WARSAW (Reuters) - Polish President Andrzej Duda has said he will not organise large campaign meetings in a bid to stop the spread of coronavirus, raising questions over how the outbreak will affect the election due in May.
The presidential election will decide whether the ruling nationalist Law and Justice (PiS) party can fully implement its agenda, including a further overhaul of the judiciary that has put it at loggerheads with Brussels, as the president can veto laws.
Duda is a PiS ally and is ahead in the polls, consistently scoring over 40%. If no candidate scores more than 50% in the first round there will be a runoff vote, which most polls show Duda narrowly winning against any opposition candidate.
“I have made the decision that I will not organise large meetings in connection with my presidential campaign, because these are meetings that hundreds of people come to,” state news agency PAP quoted Duda as saying late on Monday.
“It seems to me that the risk that this may lead to the spread of coronavirus is too great.”
The country of 38 million people has reported 17 cases of coronavirus. No one has died from the virus in Poland.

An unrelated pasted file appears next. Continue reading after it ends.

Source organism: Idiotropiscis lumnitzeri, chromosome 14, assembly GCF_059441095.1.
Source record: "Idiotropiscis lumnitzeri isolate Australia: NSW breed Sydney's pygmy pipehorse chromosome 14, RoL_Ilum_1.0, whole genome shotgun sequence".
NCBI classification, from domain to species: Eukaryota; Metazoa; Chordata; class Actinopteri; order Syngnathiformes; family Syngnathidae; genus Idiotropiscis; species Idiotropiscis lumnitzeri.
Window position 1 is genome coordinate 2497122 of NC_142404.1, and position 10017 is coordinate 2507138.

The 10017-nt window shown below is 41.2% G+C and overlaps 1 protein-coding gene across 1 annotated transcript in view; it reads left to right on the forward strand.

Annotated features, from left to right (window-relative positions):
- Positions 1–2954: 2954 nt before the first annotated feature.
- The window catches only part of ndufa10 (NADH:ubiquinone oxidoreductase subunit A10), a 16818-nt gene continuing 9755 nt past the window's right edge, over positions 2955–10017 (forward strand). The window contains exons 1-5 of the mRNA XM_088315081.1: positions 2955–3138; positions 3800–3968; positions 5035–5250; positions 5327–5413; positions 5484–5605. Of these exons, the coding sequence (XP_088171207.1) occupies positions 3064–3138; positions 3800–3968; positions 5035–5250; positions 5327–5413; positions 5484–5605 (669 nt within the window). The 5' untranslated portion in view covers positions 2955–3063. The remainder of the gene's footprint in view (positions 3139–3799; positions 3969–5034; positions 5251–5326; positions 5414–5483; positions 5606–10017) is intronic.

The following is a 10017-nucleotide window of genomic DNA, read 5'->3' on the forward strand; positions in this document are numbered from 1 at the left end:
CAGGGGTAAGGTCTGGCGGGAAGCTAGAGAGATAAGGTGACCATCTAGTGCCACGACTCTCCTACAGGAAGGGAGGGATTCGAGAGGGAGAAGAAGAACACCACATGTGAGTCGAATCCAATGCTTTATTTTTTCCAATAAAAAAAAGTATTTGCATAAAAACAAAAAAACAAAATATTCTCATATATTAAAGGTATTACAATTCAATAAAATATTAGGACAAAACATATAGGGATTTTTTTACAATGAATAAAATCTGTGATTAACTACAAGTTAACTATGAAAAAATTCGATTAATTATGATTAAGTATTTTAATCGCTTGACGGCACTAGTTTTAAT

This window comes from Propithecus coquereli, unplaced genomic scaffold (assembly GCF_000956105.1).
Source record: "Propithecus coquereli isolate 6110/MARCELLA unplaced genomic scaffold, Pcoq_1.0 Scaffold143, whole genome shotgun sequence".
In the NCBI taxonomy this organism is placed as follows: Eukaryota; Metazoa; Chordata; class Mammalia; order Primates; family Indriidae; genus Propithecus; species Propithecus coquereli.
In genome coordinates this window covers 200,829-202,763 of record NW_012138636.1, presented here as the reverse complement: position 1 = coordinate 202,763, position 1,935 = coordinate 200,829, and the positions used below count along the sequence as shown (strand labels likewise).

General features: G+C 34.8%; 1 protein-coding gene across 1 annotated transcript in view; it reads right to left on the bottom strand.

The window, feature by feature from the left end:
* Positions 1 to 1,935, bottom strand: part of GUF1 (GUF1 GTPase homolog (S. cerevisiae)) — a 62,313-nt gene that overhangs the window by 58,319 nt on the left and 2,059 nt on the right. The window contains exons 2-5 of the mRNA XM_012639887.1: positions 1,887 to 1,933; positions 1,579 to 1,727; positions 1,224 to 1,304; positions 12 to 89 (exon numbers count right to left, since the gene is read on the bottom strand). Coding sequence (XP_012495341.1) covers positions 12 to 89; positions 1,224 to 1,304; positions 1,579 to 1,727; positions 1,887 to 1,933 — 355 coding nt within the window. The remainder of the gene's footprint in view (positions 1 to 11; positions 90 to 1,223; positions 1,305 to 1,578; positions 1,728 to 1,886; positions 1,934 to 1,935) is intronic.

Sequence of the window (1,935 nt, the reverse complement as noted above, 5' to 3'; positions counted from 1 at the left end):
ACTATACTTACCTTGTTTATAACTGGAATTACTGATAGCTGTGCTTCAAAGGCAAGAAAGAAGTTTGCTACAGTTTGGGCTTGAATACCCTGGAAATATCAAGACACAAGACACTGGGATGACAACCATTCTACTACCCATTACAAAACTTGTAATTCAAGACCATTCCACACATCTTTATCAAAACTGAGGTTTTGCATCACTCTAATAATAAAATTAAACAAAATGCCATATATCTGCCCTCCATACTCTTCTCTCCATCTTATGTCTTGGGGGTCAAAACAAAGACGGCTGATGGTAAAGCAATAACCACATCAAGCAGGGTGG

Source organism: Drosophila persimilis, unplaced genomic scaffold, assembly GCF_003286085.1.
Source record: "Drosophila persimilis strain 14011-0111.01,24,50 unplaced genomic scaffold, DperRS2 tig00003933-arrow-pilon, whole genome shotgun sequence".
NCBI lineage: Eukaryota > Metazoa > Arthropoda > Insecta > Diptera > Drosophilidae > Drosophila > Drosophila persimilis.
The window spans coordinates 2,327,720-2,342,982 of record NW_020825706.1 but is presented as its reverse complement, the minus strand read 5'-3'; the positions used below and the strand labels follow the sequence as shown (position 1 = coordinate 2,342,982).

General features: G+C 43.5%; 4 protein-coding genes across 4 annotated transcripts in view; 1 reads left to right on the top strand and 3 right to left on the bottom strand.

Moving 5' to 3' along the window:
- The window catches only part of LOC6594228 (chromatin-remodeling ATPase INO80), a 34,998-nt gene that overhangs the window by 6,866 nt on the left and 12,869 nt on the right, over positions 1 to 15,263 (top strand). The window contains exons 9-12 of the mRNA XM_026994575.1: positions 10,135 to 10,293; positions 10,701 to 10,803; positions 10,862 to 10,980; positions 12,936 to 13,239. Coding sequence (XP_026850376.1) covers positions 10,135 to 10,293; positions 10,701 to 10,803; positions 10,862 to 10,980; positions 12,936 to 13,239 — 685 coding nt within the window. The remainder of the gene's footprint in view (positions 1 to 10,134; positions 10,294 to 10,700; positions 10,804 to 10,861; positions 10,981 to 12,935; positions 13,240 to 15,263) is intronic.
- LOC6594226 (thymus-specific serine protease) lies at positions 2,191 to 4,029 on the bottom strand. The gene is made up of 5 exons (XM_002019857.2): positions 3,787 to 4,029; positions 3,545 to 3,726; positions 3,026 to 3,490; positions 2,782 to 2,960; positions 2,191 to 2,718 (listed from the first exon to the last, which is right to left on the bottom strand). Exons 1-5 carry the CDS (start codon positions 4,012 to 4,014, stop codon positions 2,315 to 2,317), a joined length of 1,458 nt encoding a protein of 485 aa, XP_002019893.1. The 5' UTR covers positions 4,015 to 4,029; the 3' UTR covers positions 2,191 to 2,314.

Anna Materska-Sosnowska, a political scientist at Warsaw University, said the decision could benefit Duda.
“For the president this is quite comfortable, because he is widely recognised and he doesn’t have to go and show himself,” she said.
“It makes things much more difficult for the other candidates and also opens the possibility that the elections might not be held on the scheduled dates.”
The opposition’s leading candidate Malgorzata Kidawa-Blonska said on Twitter that she too was putting big rallies on hold.
The spokesman for Andrzej Duda’s campaign, Adam Bielan, said that all trips on the president’s campaign bus had been cancelled but he would continue to travel around the country in his capacity as president.
Poland said on Monday that it would introduce checks on its borders in an attempt to stop the spread of the virus. It has also said that events involving over 1,000 people should be cancelled.
On Tuesday, the deputy head of the president’s office Pawel Mucha told private broadcaster Polsat News that he currently saw no reason to change the date of the elections, with the first round due on May 10, and a runoff pencilled in for May 24.
Reporting by Alan Charlish and Joanna Plucinska; Editing by Robert Birsel and Alison Williams